From Left to Right: LA Clippers Owner Steve Balmer, NBA Commissioner Adam Silver, and Charlotte Hornets Owner Michael Jordan

Moves in Recent Memory

Firstly, the one great move Jordan did make was drafting Kemba Walker, who was drafted 9th overall, and exceeded expectations by having several great seasons and becoming the franchise leader all time in scoring. However, in the summer of 2019, Walker was interested in resigning with the Hornets by reportedly taking a hometown discount and be the heart of a franchise that he played for in his entire career up until that point. Unfortunately, Jordan gave him an offer he couldn't accept, where Walker was lowballed by a reported $60 million.

In the end, a sign and trade was done in which Walker went to the Celtics in exchange for Terry Rozier, a far less impactful player, but it was a cost cutting move that was nothing new for Jordan's Hornets; the team was below the tax threshold by over $20 million at that point.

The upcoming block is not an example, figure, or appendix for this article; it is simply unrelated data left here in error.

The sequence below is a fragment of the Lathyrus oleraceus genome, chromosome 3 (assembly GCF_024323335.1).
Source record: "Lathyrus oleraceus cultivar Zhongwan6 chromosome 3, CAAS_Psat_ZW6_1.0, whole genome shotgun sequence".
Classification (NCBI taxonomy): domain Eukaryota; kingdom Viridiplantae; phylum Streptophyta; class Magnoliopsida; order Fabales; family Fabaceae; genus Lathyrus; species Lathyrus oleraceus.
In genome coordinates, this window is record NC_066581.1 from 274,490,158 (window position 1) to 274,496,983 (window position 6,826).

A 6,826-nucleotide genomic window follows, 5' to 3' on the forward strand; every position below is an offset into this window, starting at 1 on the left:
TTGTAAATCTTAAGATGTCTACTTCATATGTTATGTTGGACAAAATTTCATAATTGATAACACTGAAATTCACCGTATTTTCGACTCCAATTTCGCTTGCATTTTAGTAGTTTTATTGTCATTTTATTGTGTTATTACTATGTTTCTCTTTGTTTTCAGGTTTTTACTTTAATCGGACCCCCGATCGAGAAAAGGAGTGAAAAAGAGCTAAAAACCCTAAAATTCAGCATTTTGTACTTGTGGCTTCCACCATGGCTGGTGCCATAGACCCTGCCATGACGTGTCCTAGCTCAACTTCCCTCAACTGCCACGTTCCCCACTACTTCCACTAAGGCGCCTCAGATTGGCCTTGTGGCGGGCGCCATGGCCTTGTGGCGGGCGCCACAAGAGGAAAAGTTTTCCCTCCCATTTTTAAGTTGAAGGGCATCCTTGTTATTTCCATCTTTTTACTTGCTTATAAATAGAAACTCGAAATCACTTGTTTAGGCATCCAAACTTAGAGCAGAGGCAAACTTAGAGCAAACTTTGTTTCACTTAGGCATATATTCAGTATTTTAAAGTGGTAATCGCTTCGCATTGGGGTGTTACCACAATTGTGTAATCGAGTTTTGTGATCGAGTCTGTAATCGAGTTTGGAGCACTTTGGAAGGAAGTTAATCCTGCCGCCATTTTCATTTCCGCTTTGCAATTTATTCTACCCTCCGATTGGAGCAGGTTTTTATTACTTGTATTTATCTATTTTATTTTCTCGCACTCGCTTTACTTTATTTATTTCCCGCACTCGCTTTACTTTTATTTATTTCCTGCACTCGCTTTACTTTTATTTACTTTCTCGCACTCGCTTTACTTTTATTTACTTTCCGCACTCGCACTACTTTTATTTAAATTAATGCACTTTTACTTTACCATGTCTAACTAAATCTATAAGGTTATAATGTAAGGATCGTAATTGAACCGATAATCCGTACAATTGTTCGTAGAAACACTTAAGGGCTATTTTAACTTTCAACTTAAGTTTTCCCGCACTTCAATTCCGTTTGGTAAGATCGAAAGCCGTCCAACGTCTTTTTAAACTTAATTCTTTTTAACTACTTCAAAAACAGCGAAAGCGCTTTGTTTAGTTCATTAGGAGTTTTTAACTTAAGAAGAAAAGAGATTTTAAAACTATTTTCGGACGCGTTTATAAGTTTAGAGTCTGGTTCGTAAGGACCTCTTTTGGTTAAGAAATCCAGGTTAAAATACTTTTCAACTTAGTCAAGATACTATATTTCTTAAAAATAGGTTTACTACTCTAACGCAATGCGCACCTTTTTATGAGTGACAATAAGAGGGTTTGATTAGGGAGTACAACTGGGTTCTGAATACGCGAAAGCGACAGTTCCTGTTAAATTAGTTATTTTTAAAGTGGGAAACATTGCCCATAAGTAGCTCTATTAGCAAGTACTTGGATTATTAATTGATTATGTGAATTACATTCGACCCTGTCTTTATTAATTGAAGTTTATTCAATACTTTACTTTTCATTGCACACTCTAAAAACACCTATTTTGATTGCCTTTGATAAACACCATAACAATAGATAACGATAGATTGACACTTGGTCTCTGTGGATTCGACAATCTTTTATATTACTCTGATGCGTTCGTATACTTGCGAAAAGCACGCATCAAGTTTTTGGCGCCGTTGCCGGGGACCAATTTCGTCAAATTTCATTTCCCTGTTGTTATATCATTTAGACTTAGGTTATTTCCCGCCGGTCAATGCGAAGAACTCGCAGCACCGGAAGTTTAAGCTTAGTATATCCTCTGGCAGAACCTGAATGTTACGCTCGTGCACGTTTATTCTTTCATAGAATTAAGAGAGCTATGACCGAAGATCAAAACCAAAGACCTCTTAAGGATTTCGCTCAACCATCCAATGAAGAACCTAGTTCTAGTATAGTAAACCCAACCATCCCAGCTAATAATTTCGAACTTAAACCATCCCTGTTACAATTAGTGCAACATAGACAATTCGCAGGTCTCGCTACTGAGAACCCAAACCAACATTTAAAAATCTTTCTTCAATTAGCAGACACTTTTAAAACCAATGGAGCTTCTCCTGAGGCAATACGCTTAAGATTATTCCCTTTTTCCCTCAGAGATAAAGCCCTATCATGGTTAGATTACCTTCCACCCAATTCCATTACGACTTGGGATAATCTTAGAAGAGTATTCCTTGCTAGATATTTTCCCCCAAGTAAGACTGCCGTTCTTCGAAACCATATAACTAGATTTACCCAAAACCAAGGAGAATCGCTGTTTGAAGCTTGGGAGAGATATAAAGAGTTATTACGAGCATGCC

Secondly, if you're a Charlotte Hornet fan, you have definitely expressed disdain towards Nicolas Batum's ridiculous contract of 5 years, $120 million; a move in which Jordan was responsible for. At the time in 2016, players were getting overpaid everywhere, and Batum was coming off a season in which he was the team leader in assists and the team's second highest scorer.

However, in just a few short years, its clear that this contract has become nothing short of a nightmare.

Injury issues aside, Batum's usage rate has become remarkably low for a player of his contract. Every single player on the Hornet's roster had a higher usage rate by the end of the 2018-19 NBA season with the exception of Bismack Biyombo, who is a center that catches lobs and grabs rebounds. Yes, you read that right.

His field goal attempts per 36 minutes were a mere 8.6, and this is coming from a player that is supposed to be a number two or three option on the team.